ten best

by Keith Barber


Giuseppe Tornatore’s Academy Awardwinning film is widely considered one of the most beautiful, elegant and poetic love stories ever captured on film. It tells the story of Salvatore “Toto” Di Vita and his obsessive love of movies. In wartime Sicily, Toto finds escape from the harsh realities of childhood in the village movie house. He befriends projectionist Alfredo, who becomes a father figure and encourages Toto to follow his dreams. Filled with nostalgia and a hauntingly beautiful score by Ennio Morricone, Cinema Paradiso offers the perfect blend of sentiment, romance and gorgeous scenery — all vital elements in a date movie.


James Cameron’s epic adventure shattered all previous box office records upon its release in 1997. Despite the incredible special effects, the emotional core of the film is the love story between the characters of Rose and Jack, played to near perfection by Kate Winslet and Leonardo Dicaprio. Along with a fantastic score and the Celine Dion hit, “My Heart Will Go On,” Titanic is a testament to the eternal nature of love.


Director Isabel Coixet’s masterful adaptation of the Philip Roth novel The Dying Animal is strongly supported by the simmering performances of Pen’lope Cruz and Ben Kingley. A May-December romance has never offered this much hot romance and fantastic chemistry. Unless one is a fan of Pedro Almod’var’s films, they may not fully realize the great range Cruz is capable of. Her performance as Consuela Castillo sets the screen on fire with a sexuality that is simultaneously innocent and white hot.


Sydney Pollack’s 1973 film features the stellar cast of Barbra Streisand and Robert Redford and tells the timeless story of an immigrant, working-class girl who falls for a young man of wealth and privilege. The film attempts to answer the age-old question: Can two people from completely different social classes make it work over the long haul? I won’t spoil the ending but Pollack chose the realistic answer to that question.


Casablanca offers one of the best stories ever told on the silver screen. Penned by Julius J. Epstein, Philip G. Epstein and Howard Koch, Casablanca features film legends Humphrey Bogart and Ingrid Bergman in one of the most beautiful romances of all time. “Here’s lookin’ at you, kid,” Bogart says during the famous final scene. It is perhaps the most perfect screenplay ever written with a heart as big as the country of Morocco.


Generation X’s Casablanca, Cameron Crowe’s quirky, adoarable film tells the story of the improbable romance of Lloyd Dobler, played with great verve and sensitivity by John Cusack, and Diane Court. Quite possibly Ione Skye’s best performance, Say Anything reminds us of the bittersweet nature of our first love. There’s nothing like a sweet tearjerker to give your date a case of the “warm and fuzzies.” Plenty of snuggle opportunities during this endearing romantic comedy.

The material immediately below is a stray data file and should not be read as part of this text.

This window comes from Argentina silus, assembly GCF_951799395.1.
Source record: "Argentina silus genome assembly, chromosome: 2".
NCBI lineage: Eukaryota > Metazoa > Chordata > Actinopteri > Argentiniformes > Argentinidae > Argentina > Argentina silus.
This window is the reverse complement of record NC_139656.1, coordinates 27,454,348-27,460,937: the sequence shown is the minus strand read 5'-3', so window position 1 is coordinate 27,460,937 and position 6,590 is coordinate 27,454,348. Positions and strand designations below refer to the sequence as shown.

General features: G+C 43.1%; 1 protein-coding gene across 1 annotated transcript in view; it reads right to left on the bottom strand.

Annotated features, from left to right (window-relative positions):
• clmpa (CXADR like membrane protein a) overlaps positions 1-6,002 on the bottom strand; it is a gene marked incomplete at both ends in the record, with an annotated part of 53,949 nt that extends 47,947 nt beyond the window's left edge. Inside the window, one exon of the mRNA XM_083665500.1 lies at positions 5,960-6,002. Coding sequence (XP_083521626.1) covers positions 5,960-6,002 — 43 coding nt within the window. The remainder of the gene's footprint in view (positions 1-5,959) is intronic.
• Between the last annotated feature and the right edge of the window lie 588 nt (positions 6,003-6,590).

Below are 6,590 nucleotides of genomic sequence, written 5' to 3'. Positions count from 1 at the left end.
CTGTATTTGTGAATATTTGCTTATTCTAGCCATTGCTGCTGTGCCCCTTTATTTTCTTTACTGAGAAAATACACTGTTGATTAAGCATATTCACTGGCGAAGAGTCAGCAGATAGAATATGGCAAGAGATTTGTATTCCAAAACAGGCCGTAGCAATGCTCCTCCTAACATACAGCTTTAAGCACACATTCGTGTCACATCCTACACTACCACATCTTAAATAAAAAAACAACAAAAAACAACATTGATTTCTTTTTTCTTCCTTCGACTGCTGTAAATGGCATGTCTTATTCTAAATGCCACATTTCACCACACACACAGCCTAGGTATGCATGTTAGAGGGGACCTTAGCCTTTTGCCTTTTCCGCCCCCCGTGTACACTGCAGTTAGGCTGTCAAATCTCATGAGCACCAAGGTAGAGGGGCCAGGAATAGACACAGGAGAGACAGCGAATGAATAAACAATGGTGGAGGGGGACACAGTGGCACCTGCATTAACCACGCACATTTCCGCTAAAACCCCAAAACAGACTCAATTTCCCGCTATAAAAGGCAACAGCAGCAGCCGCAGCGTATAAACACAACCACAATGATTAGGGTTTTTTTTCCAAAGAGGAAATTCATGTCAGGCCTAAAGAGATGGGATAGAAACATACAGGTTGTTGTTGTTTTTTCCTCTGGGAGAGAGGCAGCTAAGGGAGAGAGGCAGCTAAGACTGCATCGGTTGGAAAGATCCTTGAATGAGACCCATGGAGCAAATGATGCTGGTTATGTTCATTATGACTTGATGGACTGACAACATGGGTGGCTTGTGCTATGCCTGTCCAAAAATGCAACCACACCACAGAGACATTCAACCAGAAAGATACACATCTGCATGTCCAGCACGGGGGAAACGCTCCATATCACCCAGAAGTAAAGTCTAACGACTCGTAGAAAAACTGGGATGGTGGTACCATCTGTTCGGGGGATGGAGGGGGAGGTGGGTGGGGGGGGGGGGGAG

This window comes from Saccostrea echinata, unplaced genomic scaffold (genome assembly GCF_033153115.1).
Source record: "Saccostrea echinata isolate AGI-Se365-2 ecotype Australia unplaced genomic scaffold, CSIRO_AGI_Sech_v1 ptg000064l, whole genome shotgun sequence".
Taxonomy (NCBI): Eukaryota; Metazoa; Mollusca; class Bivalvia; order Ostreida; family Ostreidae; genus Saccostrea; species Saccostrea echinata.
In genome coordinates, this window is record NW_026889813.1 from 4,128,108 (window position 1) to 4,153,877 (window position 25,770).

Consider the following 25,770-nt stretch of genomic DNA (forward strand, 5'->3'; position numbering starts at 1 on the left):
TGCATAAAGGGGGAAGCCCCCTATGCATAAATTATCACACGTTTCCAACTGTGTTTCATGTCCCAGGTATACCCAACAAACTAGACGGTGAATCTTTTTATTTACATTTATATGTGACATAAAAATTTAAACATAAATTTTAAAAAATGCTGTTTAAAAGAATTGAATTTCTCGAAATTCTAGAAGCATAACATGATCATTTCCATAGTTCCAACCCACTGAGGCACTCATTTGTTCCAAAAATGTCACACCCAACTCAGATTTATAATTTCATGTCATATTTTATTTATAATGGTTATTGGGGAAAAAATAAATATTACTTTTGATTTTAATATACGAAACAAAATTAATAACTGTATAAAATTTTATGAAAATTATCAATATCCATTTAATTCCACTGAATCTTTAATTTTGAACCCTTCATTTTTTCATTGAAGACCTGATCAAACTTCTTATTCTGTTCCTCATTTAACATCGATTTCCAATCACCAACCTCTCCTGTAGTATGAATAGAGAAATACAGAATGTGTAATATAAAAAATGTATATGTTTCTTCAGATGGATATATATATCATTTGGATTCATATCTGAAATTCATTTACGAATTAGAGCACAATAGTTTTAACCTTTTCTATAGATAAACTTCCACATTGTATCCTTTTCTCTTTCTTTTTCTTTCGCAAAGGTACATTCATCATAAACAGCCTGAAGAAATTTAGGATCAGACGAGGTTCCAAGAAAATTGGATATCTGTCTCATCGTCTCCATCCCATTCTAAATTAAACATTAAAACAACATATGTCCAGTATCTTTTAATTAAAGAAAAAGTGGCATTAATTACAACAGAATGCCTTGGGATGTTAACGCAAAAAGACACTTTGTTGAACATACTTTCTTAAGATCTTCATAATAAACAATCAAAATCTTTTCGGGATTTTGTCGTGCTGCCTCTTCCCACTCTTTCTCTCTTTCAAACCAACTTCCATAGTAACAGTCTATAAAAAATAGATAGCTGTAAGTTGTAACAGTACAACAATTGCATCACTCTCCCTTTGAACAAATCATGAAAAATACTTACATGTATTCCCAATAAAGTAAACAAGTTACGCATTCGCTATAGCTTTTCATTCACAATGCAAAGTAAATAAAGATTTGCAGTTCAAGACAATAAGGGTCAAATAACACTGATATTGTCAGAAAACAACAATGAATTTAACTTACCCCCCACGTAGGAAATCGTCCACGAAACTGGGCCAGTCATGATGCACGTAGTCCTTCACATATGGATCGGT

This taut Alfred Hitchcock thriller is held together by the love affair between Jimmy Stewart and Grace Kelly. The scene that introduces the character of Lisa Carol Fremont, played by Princess Grace, is a tight close-up of the enigmatic star. At that moment, Grace Kelly becomes the most beautiful woman who has ever lived. Hitchcock’s great gift was to dramatize the terror of every day life. When renowned photographer LB Jeffries is wheelchair-bound after an injury, he sees a series of strange incidents unfold in a neighbor’s apartment and begins to suspect foul play. That’s when his lovely girlfriend comes to his aid to solve the mystery — nothing like a classic thriller to bring two people together.


Woody Allen’s 1979 masterpiece wonderfully combines romanticism with Jewish neuroticism. The film, shot in gorgeous black and white, tells the story of a television comedy writer who falls for his friend’s mistress. Manhattan also features a love story between a 42-year-old man (Allen) and a 17-yearold high school student, played by a very young Mariel Hemingway. This appears to be foreshadowing of Woody Allen’s affair with Soon-Yi Previn. Regardless, a little laughter is a great way to break the ice on a hot date.


The 1944 film noir classic by legendary director Billy Wilder captures a love story behind a brutal crime. The story holds true to the axiom that how a relationship begins ultimately determines whether it will be successful or not. Fred McMurray, most famous for his role on “My Three Sons,” plays an uncharacteristic role: an unscrupulous insurance agent. Barbara Stanwyck plays the femme fatale. Wilder’s film is so engrossing and mesmerizing, the cuddling may have to wait until the end credits.


Director Philip Kaufman’s 1988 film tells the story of Tom’s, a doctor in 1960s Poland, and the love triangle that develops between his lover, Sabina, and the one who loves him, Tereza. With fantastic performances by Daniel Day-Lewis, Juliette Binoche and Lena Olin, The Unbearable Lightness of Being is a wonderful, hypnotic film that ponders the three great existential questions of life: Where did we come from? Why are we here? Where are we going? A beautiful, poetic film that touches on the permanence of love in an impermanent world is the perfect companion on any date night.